On Jan. 19, 1920, the Eighteenth Amendment and the Volstead Act went into effect, banning the manufacture, sale, and transport of alcohol across the entire U.S. (See WikiPedia for a summary of the Prohibition experiment. Did you know you could legally get whiskey during Prohibition on a doctor's prescription? I didn't.) This led to 13 years of increasing disrespect for the law, speakeasies, bathtub gin, lethal bootleg booze cut with poisonous substances, public gunfights between rival gangs of bootleggers, foreigners smuggling booze (legally obtained in Europe) into the U.S., etc. etc., until the whole thing was repealed by the Twenty-First Amendment on Dec. 5, 1933, throwing the regulation of alcohol back to the states. For a detailed explanation of exactly how and why this experiment didn't work, see this article from the Cato Institute.
Does any of this sound familiar? We have another "Prohibition" experiment in progress worldwide right now, based solely on the fact that the U.S. government, for the last 60 years or so, has made it illegal to get high in this country except on alcohol or nicotine. As a result, we've created a worldwide network of illegal drug trafficking that makes the Prohibition bootleggers look like a Tuesday afternoon ladies' sewing circle. The economies of entire third world countries depend on the fact that it's illegal to buy heroin, opium, cocaine, etc. in the United States. The latest president of Bolivia was elected partly on his promise to make it easier to grow coca.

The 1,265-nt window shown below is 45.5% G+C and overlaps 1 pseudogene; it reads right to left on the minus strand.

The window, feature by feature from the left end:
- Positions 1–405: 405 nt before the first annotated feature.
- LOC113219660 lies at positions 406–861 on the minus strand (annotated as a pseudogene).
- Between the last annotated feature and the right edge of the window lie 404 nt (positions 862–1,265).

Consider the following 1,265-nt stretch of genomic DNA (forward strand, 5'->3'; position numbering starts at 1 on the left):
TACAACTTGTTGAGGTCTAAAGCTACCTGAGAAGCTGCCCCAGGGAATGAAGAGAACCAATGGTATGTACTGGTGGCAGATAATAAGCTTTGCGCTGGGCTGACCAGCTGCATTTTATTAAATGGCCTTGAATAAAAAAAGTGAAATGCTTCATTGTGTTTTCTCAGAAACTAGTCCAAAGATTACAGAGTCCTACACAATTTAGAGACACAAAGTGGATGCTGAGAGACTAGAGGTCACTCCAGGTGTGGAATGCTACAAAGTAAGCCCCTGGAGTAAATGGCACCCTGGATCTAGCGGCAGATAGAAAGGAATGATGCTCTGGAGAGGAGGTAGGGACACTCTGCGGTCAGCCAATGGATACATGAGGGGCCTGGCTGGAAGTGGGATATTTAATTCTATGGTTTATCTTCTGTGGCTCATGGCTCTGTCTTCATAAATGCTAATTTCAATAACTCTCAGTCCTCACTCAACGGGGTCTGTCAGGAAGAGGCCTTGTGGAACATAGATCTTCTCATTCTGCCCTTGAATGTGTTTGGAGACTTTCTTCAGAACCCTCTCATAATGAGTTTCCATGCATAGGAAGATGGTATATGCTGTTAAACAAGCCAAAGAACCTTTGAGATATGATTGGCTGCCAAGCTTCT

We could stop this, you know. In fact, we could save a lot of money, save a lot of lives, and probably advance the medical profession in a number of useful ways. All we have to do is legalize all drugs, and regulate and tax them exactly the same way booze and cigarettes are regulated and taxed (which would mean that minors couldn't legally buy them; you couldn't legally drive a car while under the influence; in some counties you'd have to go across the county line to get them). Yes. All drugs, including things like Ecstasy. Some of them will kill you? So will booze and ciggies. At least if they are regulated and taxed, we can control the dosage and purity of what is sold.
Getting high is immoral? That's a tricky issue. Even if you assume - and I don't - that the state has grounds for regulating morality, whatever that is, it seems to me that by legalizing alcohol and nicotine for the purpose, we've cut the moral high ground right out from under our feet. We don't really object to people getting high: we just object to people getting high on those drugs. One of the lessons of Prohibition was that making a popular practice illegal doesn't reduce the number of people doing it. I'm talking public safety and public health here. The consumption of intoxicating substances, by itself, is a victimless crime; the crimes that create real victims are mainly related to the fact that the activity is illegal. In fact, the "drug war" is worse than Prohibition: in Prohibition you couldn't be busted for possession.
If we legalized all dope, we could:
- Remove the incentive for international criminal gangs to run drugs into the U.S. (most recently, concealed surgically in the bellies of puppies).